FORT MYERS, Fla. - You can't turn on a computer without coming across another ALS Ice Bucket Challenge. The viral fundraiser has raised millions of dollars for ALS, also known as Lou Gherig's Disease.
It's a neurodegenerative disease that affects nerve cells in the brain and the spinal cord. There's no cure. People are quick to open up their wallets, whether it's for ALS or any other organization. And, they have great intentions. We're not saying you shouldn't donate. Rather, here are some tools that'll help you know who you're giving to and how they're using your money.
One bag of ice + one bucket full of water + a donation to the ALS Association and you have the Ice Bucket Challenge. In nearly a month, the viral campaign has raised $32 million dollars for the organization, compared to about $2 million during the same time last year.
But, before you subtract from your checking account for any charity, do your homework.
"Was there compensation for the officers of the charity? What's their corporate governance? How much of the money goes for fundraising versus administration, versus how much is going to go to the people in the organization you are trying to benefit," Financial Advisor Todd Macke explained.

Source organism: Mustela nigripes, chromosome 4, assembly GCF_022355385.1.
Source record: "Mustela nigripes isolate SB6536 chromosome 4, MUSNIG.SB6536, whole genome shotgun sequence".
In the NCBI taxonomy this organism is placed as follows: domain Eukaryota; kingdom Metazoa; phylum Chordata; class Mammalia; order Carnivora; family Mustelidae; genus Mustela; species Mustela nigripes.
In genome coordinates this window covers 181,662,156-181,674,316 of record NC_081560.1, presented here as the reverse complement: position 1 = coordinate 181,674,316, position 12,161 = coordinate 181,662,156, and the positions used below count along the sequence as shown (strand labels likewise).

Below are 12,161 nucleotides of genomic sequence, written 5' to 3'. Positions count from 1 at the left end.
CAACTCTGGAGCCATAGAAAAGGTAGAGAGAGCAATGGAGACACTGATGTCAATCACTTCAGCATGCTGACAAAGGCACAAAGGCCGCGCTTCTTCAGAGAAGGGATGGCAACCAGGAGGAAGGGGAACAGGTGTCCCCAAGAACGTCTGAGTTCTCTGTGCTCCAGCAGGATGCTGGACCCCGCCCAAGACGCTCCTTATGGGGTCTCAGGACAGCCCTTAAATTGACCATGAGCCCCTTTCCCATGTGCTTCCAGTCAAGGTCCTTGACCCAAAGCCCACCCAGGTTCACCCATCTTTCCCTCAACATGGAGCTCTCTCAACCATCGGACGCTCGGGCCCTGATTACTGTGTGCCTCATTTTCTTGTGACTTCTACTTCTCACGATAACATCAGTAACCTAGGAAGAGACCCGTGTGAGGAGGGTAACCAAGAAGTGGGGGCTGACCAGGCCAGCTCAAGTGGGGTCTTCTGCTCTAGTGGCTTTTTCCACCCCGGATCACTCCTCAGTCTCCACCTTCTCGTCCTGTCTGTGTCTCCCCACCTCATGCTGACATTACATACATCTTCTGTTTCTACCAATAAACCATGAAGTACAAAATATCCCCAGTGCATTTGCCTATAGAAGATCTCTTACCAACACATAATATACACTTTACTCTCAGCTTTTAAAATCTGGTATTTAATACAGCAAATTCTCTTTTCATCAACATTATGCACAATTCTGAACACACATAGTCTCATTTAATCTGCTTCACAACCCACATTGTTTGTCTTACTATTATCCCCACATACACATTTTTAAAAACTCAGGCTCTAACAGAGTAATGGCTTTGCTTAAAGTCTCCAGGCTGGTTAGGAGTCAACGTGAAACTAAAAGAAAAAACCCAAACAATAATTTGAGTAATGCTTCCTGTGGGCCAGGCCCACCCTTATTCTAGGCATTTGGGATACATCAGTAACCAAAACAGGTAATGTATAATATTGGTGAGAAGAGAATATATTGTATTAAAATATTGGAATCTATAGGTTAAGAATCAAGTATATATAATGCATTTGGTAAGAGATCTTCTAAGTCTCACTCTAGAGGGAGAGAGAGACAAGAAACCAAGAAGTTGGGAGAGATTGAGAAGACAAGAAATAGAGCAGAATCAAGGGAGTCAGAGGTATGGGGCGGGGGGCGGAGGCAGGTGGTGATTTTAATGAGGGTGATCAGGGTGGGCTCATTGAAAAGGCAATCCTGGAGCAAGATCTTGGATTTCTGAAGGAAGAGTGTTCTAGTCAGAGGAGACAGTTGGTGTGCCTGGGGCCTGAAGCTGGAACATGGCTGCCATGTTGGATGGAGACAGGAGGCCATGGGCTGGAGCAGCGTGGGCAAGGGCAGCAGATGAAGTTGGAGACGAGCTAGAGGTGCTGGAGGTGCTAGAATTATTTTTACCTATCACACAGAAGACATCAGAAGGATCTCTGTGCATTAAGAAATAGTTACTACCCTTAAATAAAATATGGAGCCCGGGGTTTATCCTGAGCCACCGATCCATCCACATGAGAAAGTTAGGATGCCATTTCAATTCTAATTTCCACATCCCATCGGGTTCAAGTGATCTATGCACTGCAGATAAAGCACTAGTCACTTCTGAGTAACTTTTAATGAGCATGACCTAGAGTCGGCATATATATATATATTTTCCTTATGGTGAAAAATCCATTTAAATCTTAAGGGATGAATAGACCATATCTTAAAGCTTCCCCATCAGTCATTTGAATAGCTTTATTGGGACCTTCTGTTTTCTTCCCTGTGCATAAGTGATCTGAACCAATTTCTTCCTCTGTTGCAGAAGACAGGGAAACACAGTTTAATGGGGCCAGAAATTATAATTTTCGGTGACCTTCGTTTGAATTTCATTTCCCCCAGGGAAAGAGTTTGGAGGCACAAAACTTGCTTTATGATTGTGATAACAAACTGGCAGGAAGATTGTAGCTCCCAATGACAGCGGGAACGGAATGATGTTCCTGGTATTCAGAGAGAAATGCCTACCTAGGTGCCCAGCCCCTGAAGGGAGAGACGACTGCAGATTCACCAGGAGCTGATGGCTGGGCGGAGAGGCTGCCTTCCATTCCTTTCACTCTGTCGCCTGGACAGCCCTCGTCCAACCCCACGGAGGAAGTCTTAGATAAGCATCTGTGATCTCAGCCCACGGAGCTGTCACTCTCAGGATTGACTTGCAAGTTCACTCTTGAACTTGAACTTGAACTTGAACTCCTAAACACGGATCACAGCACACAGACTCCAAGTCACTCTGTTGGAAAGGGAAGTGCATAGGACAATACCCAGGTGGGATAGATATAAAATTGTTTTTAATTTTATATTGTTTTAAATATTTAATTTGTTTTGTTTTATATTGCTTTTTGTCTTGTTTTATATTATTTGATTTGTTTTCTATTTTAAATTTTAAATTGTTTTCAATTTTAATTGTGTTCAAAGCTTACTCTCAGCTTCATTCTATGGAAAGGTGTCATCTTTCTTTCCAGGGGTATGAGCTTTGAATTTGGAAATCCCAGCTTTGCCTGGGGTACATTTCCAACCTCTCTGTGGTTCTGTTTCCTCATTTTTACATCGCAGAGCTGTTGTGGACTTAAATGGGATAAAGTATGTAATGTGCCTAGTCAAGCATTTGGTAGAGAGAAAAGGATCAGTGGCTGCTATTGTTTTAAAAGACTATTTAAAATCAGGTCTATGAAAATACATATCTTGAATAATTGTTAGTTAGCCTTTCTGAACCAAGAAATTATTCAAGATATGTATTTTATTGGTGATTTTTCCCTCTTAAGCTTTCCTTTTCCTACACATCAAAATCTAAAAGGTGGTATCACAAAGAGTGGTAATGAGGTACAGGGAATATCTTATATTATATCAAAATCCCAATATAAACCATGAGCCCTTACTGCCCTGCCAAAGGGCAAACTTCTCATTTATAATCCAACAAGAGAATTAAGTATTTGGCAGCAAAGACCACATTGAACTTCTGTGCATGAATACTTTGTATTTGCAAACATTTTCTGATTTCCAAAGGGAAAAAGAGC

There are a variety of charity check websites out there: Guidestar, Charity Navigator and Give.org. Take Charity Navigator, for example. It gives the national ALS Association 4 out of 4 stars, based on financial health as well as accountability and transparency.
You'll also want to check with thr IRS to see if it's tax-exempt. "If not, you may be surprised that when you want to claim that as a deduction, you'll be prevented from doing so," Macke said.
You can also pull the organization's IRS form 990. It'll tell you everything from how much is spent on travel to how much the CEO makes.
Finally, ask where the charity is spending your money. That information is often right on the organization's website. Last year, ALS Association gave 7% to administration, 14% to fundraising, 19% to patient and community services, 27% to research, and 32% to public and professional education.
The Florida Division of Consumer Services also offers a gift giver's guide if you're donating to in-state organizations.
Here's a full list of websites that will help you make good decisions: